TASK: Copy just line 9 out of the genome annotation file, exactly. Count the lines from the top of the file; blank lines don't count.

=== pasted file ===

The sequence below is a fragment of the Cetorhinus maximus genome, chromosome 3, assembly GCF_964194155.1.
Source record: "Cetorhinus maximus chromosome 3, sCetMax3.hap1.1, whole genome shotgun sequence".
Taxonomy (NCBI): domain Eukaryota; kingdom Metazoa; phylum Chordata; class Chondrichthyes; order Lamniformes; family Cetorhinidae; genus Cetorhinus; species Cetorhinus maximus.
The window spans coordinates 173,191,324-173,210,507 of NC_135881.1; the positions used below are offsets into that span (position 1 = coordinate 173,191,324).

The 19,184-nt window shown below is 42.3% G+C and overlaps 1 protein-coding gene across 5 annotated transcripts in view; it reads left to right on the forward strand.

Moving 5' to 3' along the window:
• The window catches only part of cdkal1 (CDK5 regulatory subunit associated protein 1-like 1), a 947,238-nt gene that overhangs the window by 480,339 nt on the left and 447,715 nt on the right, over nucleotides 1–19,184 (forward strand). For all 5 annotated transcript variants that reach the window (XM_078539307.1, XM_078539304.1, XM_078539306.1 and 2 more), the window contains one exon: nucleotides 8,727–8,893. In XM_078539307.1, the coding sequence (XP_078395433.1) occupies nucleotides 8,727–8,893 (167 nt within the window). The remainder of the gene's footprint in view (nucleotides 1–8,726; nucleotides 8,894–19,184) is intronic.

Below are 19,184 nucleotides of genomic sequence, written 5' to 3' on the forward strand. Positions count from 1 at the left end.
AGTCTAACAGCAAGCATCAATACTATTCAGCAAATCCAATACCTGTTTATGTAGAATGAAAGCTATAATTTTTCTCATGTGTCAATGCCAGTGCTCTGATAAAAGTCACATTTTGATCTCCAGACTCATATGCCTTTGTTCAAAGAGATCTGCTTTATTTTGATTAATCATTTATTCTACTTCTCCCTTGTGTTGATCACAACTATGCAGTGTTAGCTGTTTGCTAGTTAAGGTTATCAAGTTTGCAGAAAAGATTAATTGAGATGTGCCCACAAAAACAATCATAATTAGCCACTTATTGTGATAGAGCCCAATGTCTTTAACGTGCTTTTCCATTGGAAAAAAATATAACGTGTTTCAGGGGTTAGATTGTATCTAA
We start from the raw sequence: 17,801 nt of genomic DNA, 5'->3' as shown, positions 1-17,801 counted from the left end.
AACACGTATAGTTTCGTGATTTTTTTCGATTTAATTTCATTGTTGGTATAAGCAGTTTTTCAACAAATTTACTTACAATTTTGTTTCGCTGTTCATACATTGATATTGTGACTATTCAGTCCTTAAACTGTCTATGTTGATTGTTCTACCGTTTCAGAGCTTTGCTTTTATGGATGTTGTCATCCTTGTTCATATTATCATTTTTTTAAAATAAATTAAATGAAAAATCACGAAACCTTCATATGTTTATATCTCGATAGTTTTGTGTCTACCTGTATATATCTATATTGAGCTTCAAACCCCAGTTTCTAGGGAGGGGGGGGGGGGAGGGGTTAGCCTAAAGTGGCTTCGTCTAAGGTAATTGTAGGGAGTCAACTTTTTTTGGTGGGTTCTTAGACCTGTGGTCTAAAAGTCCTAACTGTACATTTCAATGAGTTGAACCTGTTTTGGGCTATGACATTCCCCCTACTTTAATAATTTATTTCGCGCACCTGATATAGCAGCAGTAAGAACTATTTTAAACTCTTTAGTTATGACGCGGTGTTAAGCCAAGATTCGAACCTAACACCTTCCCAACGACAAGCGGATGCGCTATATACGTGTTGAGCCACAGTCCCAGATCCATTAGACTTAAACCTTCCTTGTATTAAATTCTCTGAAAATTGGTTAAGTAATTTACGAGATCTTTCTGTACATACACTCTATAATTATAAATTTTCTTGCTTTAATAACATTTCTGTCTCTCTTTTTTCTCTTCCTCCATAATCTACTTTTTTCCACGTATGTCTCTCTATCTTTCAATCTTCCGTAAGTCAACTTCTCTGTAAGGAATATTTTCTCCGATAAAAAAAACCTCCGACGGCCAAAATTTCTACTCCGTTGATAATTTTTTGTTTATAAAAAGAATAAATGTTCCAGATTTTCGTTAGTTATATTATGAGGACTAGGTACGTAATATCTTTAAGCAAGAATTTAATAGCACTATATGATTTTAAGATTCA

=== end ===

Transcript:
AGTCTAACAGCAAGCATCAATACTATTCAGCAAATCCAATACCTGTTTATGTAGAATGAAAGCTATAATTTTTCTCATGTGTCAATGCCAGTGCTCTGATAAAAGTCACATTTTGATCTCCAGACTCATATGCCTTTGTTCAAAGAGATCTGCTTTATTTTGATTAATCATTTATTCTACTTCTCCCTTGTGTTGATCACAACTATGCAGTGTTAGCTGTTTGCTAGTTAAGGTTATCAAGTTTGCAGAAAAGATTAATTGAGATGTGCCCACAAAAACAATCATAATTAGCCACTTATTGTGATAGAGCCCAATGTCTTTAACGTGCTTTTCCATTGGAAAAAAATATAACGTGTTTCAGGGGTTAGATTGTATCTAA